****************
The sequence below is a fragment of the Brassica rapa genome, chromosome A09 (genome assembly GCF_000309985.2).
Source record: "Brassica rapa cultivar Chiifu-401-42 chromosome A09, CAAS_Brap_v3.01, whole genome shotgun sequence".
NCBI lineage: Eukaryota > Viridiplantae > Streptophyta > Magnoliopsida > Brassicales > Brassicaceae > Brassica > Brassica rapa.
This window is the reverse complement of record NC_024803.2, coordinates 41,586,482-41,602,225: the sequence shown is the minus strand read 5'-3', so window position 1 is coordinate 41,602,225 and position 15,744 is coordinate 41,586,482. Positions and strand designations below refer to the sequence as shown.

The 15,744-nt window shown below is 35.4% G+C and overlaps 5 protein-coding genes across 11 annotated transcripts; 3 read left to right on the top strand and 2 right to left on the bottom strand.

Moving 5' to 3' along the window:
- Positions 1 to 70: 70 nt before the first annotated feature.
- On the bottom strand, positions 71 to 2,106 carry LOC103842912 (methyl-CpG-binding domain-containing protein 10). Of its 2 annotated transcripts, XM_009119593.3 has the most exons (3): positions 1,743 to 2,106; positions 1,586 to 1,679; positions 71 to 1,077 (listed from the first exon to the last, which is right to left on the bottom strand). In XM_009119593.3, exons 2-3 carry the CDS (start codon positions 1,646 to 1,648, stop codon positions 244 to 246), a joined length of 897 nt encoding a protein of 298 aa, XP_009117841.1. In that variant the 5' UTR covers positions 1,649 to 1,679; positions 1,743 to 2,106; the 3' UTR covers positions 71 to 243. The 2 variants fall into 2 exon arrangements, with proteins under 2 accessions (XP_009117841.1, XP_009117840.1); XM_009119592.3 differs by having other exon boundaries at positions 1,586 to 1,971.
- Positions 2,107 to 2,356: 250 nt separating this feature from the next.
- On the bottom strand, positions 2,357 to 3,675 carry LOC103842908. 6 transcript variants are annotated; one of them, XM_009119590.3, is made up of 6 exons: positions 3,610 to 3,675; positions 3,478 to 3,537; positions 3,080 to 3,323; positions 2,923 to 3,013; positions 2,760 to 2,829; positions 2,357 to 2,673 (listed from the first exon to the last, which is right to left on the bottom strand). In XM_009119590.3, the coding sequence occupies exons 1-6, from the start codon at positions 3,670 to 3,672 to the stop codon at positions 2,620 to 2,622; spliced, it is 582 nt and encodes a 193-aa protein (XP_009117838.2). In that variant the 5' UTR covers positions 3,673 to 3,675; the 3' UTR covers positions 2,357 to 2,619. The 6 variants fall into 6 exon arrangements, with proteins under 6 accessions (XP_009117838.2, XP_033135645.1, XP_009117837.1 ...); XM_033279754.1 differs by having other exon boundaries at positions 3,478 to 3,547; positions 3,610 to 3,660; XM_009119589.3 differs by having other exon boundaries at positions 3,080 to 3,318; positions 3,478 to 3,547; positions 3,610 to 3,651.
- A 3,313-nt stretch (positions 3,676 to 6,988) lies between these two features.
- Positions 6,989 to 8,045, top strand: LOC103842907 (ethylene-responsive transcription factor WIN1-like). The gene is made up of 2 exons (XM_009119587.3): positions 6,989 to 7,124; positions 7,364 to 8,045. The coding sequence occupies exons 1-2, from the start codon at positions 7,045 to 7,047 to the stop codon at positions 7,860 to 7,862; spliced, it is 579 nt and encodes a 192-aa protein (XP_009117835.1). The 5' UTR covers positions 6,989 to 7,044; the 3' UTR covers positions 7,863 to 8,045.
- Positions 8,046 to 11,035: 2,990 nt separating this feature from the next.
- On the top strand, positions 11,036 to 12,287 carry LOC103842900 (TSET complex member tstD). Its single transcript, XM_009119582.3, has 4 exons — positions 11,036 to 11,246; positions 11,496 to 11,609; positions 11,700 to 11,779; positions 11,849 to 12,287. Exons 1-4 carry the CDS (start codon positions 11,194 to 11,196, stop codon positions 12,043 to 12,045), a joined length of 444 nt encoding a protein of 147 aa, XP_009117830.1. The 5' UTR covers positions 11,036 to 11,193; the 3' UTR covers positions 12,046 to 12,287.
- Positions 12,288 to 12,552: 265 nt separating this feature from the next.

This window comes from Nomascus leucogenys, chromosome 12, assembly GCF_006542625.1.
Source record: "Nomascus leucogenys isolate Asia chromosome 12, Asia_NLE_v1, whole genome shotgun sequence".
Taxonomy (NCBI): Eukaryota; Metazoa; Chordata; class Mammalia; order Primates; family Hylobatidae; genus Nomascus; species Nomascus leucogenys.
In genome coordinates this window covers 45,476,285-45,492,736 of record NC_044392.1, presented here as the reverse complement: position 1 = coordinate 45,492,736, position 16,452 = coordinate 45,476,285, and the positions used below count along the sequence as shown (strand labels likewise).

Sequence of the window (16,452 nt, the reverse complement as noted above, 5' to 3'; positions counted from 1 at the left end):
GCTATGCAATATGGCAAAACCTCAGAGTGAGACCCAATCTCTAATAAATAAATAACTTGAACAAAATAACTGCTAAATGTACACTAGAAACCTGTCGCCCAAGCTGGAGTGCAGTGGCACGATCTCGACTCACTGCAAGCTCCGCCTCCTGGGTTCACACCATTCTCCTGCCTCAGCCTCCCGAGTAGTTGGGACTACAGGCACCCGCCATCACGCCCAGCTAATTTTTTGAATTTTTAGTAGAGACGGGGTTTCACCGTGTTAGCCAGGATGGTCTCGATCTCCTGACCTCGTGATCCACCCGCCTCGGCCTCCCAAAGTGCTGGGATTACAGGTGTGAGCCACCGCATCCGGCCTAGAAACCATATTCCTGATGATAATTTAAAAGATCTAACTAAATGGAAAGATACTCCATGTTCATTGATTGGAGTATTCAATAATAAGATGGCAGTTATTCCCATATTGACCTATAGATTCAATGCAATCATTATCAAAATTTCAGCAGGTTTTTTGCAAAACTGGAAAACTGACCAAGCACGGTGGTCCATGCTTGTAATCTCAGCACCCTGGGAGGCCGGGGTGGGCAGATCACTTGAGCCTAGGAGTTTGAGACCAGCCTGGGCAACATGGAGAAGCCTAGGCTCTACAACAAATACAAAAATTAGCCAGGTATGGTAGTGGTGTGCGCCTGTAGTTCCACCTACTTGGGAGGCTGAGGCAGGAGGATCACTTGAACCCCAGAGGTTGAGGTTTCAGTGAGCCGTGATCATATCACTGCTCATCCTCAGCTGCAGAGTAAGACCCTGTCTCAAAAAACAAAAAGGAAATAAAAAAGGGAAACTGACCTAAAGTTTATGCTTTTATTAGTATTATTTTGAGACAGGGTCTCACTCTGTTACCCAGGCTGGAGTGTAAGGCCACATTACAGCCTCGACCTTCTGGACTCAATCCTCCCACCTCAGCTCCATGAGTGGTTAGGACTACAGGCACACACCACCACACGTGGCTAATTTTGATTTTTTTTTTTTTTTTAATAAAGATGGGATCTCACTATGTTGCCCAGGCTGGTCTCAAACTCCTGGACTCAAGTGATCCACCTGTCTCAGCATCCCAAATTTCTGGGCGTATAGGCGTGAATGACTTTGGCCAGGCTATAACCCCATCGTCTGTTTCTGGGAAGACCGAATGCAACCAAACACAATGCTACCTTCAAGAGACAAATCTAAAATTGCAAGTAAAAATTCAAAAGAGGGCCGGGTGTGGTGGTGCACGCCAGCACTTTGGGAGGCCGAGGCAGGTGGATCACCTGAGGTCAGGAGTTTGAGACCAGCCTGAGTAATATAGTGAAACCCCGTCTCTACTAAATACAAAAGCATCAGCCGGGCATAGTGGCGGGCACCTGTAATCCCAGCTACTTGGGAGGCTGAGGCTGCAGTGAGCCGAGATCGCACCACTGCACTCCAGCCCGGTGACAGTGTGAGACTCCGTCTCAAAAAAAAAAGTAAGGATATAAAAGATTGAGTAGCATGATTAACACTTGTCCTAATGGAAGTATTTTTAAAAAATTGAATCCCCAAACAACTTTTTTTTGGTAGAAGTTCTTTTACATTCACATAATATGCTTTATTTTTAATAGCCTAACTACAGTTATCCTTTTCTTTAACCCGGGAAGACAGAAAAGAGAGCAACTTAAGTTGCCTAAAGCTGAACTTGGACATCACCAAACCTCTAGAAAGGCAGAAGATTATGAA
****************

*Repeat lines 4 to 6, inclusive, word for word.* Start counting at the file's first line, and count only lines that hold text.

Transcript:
This window is the reverse complement of record NC_024803.2, coordinates 41,586,482-41,602,225: the sequence shown is the minus strand read 5'-3', so window position 1 is coordinate 41,602,225 and position 15,744 is coordinate 41,586,482. Positions and strand designations below refer to the sequence as shown.

The 15,744-nt window shown below is 35.4% G+C and overlaps 5 protein-coding genes across 11 annotated transcripts; 3 read left to right on the top strand and 2 right to left on the bottom strand.

Moving 5' to 3' along the window: